This is one of the closest shootouts we’ve done. Results could have gone either way for a lot of scenarios. For the photos that look drastically different — my choices all boiled down to preference. I personally don’t like how the Mate 30 Pro washes out skintones and blows out highlights, but I like the colors it produced better during sunsets. I don’t like how some of the iPhone photos turn out a little dull, but they were more of than not closer to real life colors.

If you’re like me who color corrects photos before sharing them, you can’t go wrong with either phones if cameras are your priority — they’re both able to capture details even in low light situations and can be post-processed whichever way you prefer.

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Camera Shootouts

Realme XT vs Samsung Galaxy A80 vs Huawei P30 vs iPhone XR: Camera shootout

Yet another four-way shootout

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Most of the smartphones that released a higher megapixel count belong in the midrange category. With this trend, we started wondering if these smartphones can actually hold their own against pricier smartphones from today’s top three brands.

In this shootout, we’re pitting the Realme XT against the Samsung Galaxy A80, Huawei P30, and the iPhone XR. For a fair-fight, we opted to use a regular shot for the Realme XT since its 64MP camera shoots 16MP photos by default. The Galaxy A80’s 48MP camera shoots 12MP by default, and the Huawei P30’s 40MP camera shoots 10MP. On the other hand, the iPhone XR shoots 12MP.

Of course, there were no filters applied and all settings are the same for all the smartphones. As usual, the photos are resized for you to load the images faster.

The answers to this test are found at the bottom of the page. Now, let’s start!

#1 – Ultrawide mode

#2 – Flat lay

#3 – Food

#4 – 2x zoom

#5 – Outdoor

#6 – Greenery

#7 – Selfie

#8 – Saturation

#9 – Macro

#10 – Interior

#11 – Low light

#12 – Lights

#13 – Night

#14 – Portrait mode

Here are the results of this camera shootout:

ARealme XT

BSamsung Galaxy A80

CHuawei P30

DiPhone XR

As you can see, the Realme XT does well despite belonging in the midrange category. Of course, the iPhone XR still leads the shootout with accurate color reproduction while the Huawei P30 and Samsung Galaxy A80 appeal to different kinds of users with a preference for warmer and cooler photos.

Nonetheless, the Realme XT opens up the possibility for consumers with a limited budget but still want to get value for money smartphones. In a few months, more midrange smartphones will shake the upper midrange and premium categories. For now, we can enjoy these midrange smartphones offering more than what we deserve. So, which photos did you like better?


This feature was produced in collaboration between GadgetMatch and Realme Philippines.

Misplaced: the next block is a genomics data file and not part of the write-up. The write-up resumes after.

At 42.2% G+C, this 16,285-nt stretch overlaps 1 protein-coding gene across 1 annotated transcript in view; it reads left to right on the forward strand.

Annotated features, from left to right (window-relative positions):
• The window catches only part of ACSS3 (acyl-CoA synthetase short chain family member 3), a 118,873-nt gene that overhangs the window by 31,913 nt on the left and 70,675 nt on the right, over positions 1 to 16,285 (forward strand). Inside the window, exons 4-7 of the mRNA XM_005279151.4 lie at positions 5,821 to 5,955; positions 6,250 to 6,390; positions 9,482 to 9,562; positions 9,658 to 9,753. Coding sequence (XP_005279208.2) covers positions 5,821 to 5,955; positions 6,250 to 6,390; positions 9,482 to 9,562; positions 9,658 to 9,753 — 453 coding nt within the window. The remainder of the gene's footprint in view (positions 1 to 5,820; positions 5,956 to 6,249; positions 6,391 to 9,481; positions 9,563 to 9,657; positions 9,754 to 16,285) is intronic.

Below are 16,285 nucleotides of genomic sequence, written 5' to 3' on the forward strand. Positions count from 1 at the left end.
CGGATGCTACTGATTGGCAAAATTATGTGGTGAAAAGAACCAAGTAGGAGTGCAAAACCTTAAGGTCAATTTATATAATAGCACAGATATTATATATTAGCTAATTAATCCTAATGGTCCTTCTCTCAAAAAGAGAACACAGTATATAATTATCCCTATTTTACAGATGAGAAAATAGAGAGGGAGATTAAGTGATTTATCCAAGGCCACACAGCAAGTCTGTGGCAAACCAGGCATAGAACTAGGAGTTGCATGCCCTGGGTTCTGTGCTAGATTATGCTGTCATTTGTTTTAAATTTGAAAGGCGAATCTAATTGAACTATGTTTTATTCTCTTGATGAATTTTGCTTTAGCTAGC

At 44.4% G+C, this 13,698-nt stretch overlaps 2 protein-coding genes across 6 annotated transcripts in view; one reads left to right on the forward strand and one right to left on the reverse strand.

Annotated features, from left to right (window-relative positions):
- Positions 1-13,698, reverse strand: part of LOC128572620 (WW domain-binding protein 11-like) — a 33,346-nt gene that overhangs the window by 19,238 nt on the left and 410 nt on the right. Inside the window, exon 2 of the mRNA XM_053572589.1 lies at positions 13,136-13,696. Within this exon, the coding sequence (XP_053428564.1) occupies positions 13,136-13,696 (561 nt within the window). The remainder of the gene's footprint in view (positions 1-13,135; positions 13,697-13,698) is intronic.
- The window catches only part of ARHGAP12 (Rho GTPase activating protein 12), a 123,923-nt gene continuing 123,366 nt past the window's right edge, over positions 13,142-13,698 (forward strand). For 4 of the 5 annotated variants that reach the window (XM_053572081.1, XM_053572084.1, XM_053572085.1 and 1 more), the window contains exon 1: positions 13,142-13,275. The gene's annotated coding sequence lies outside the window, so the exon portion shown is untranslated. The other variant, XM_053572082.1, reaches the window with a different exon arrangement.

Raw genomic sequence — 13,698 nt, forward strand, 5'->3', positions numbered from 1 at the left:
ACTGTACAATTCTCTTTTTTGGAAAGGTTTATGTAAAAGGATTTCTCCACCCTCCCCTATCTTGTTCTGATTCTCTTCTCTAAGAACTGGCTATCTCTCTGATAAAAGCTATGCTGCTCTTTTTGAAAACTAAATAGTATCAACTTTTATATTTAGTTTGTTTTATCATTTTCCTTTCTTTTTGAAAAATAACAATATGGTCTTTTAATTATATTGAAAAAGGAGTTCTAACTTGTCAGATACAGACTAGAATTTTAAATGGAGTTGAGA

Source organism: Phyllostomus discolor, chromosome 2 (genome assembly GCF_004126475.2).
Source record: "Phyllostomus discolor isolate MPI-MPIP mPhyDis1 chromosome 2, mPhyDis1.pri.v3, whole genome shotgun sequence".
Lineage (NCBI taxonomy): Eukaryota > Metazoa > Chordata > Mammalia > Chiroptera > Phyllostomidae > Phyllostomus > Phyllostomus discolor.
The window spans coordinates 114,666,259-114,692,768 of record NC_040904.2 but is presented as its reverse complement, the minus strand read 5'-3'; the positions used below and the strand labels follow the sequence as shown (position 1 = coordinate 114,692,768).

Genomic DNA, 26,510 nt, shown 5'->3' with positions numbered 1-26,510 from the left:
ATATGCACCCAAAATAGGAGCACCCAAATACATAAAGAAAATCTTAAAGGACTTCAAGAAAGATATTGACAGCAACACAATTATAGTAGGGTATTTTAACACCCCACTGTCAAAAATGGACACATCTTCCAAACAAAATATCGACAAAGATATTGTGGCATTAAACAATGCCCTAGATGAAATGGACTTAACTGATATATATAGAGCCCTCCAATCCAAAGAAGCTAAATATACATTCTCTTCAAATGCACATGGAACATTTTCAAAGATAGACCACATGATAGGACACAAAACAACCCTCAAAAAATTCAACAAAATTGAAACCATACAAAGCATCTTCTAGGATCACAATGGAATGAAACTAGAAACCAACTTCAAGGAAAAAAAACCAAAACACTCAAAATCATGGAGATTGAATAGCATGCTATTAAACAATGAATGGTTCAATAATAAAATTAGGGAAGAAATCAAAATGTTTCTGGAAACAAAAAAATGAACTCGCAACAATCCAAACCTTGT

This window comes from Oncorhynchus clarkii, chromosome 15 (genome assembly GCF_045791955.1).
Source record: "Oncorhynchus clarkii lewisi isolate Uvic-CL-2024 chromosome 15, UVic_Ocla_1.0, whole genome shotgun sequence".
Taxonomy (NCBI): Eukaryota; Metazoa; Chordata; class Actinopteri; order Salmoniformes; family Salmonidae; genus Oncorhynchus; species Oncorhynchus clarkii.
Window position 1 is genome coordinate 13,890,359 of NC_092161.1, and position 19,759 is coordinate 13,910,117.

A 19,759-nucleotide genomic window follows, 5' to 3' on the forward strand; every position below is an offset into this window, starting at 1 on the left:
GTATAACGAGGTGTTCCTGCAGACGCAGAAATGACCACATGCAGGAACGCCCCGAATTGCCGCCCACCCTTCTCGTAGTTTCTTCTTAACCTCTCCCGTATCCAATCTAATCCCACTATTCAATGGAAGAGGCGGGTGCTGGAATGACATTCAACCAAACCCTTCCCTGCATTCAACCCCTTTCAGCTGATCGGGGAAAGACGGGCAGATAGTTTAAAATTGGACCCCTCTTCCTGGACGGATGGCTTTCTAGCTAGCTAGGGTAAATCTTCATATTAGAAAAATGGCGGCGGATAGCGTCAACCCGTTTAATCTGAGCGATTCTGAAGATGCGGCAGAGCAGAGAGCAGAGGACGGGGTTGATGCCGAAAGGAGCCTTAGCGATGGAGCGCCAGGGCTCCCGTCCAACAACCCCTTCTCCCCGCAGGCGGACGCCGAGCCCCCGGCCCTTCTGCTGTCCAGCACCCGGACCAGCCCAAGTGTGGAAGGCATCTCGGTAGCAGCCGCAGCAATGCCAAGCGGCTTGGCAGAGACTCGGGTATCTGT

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Camera Shootouts

Realme 5 Pro vs Huawei Nova 5T: Camera shootout

Battle between two midrange headliners

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Realme and Huawei are both notable in the camera department. With their midrange headliners, one can’t help but wonder how their cameras perform when pit against each other. Let’s see in this shootout if a PhP 6,000 difference in price translates to camera performance.

Grab a pen and paper so you can write your answers down. The results can be found at the bottom of this page, so if you can’t wait to get the answer, just scroll down!

#1 – Flower

#2 – HDR

#3 – Greenery

#4 – Buildings

#5 – Murals

#6 – Wide

#7 – Regular

#8 – Zoom

#9 – Portrait

#10 – Selfie

#11 – Food

Here are the results!

Realme 5 Pro – 1B, 2A, 3A, 4B, 5B, 6A, 7A, 8A, 9A, 10B, 11B

Huawei Nova 5T – 1A, 2B, 3B, 4A, 5A, 6B, 7B, 8B, 9B, 10A, 11A

As you can see, the Realme 5 Pro produced vibrant and saturated photos with a faded effect and lesser contrast. In comparison, the Huawei Nova 5T produced photos with higher contrast, wider shots due to the differences in focal length, warmer, and with better depth.

Despite the PhP 6,000 difference, both phones produced stunning photos. They have their fair share of shortcomings, too, although we can’t expect these midrangers to be as good as flagship smartphones.

At the end of the day, users benefit from tight competition between smartphone brands as they try to produce more affordable offerings with near-flagship capabilities.

How did you like this shootout? Share your thoughts with us on our social channels!

SEE ALSO: Realme 5 vs Huawei Y9 Prime (2019): Camera shootoutRealme 5 Pro Review: An easy recommendationHuawei Nova 5T: Flagship-like midranger